From the so-bloody-obvious-why-was-a-study-needed department we have a study that demonstrates the bloody obvious, higher tax burdens push away businesses:
The study provided two lead rankings: economic outlook and economic performance.
Economic outlook takes into account 15 state policy variables – pictured right – for which Louisiana improved from 24th in 2008 to 16th in 2011.
California, Illinois, New Jersey, Vermont, and New York were the lowest five in the rankings for economic outlook – in that order – while Utah achieved the highest score, followed by Colorado, Arizona, South Dakota, and Florida.
The entire study can be found here [PDF]. Common sense should allow people to come to the realization that businesses are more likely to leave one state for another if that move means paying far less money to a government entity. Remember that every dollar a business has to send to the state is one less dollar that can be spend on employee salaries, benefits, research and development, new facilities, and every thing else businesses pay for.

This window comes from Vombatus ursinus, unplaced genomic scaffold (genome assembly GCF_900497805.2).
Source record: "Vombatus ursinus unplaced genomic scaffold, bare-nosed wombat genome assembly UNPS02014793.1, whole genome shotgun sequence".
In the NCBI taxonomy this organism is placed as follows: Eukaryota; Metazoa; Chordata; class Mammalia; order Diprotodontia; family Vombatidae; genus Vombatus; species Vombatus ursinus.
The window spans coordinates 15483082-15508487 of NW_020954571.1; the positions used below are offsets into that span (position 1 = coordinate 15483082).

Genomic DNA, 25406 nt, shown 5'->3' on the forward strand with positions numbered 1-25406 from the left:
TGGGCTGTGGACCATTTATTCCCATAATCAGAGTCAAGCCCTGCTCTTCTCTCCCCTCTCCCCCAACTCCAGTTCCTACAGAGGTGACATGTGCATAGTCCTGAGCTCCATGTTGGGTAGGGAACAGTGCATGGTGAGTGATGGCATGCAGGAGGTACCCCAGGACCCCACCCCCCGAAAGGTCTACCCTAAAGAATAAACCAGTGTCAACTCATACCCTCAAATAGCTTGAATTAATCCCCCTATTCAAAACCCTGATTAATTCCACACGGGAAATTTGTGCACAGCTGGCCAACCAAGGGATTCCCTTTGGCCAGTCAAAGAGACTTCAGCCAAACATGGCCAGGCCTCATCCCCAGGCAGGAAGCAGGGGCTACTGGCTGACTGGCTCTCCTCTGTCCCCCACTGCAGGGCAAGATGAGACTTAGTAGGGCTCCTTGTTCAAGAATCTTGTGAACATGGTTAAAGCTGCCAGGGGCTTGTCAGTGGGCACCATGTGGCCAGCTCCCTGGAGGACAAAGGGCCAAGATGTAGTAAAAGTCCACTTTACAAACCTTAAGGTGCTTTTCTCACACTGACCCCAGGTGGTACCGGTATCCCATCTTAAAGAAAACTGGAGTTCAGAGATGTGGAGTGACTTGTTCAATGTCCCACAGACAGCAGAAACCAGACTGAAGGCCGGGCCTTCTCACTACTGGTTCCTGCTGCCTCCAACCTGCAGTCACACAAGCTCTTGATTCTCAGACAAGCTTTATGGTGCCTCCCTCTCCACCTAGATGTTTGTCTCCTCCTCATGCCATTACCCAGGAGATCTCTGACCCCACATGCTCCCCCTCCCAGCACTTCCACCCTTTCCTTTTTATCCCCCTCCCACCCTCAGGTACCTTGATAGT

A state can get away with taxing only so high until that tax burden becomes enough for those being taxed to consider moving somewhere else. Businesses especially have a major bargaining chip in this economy as they are the only providers of wealth generating jobs. If states wish to keep unemployment from increasing they’ll have to create a business friendly environment to attract new employers. Increasing taxes isn’t the way to do that and as California is learning is actually the exact opposite of what should be done.